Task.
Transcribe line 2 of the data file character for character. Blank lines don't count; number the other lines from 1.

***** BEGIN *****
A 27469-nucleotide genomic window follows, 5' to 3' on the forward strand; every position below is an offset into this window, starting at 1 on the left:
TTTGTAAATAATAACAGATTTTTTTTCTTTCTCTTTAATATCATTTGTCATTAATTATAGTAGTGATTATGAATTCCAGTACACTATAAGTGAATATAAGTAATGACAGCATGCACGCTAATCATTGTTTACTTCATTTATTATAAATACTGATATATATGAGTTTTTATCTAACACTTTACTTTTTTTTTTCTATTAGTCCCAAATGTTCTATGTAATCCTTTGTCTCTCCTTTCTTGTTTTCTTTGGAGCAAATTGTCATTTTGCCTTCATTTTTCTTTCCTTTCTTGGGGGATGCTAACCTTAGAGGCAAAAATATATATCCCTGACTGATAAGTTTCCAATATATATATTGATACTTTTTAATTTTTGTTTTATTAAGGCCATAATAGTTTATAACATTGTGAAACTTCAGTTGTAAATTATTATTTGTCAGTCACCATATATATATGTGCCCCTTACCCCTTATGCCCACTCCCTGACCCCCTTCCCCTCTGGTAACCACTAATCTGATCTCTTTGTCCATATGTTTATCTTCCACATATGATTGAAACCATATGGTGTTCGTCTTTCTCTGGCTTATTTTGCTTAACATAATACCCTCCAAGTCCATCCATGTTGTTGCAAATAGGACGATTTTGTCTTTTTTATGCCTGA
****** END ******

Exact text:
TTTGTAAATAATAACAGATTTTTTTTCTTTCTCTTTAATATCATTTGTCATTAATTATAGTAGTGATTATGAATTCCAGTACACTATAAGTGAATATAAGTAATGACAGCATGCACGCTAATCATTGTTTACTTCATTTATTATAAATACTGATATATATGAGTTTTTATCTAACACTTTACTTTTTTTTTTCTATTAGTCCCAAATGTTCTATGTAATCCTTTGTCTCTCCTTTCTTGTTTTCTTTGGAGCAAATTGTCATTTTGCCTTCATTTTTCTTTCCTTTCTTGGGGGATGCTAACCTTAGAGGCAAAAATATATATCCCTGACTGATAAGTTTCCAATATATATATTGATACTTTTTAATTTTTGTTTTATTAAGGCCATAATAGTTTATAACATTGTGAAACTTCAGTTGTAAATTATTATTTGTCAGTCACCATATATATATGTGCCCCTTACCCCTTATGCCCACTCCCTGACCCCCTTCCCCTCTGGTAACCACTAATCTGATCTCTTTGTCCATATGTTTATCTTCCACATATGATTGAAACCATATGGTGTTCGTCTTTCTCTGGCTTATTTTGCTTAACATAATACCCTCCAAGTCCATCCATGTTGTTGCAAATAGGACGATTTTGTCTTTTTTATGCCTGA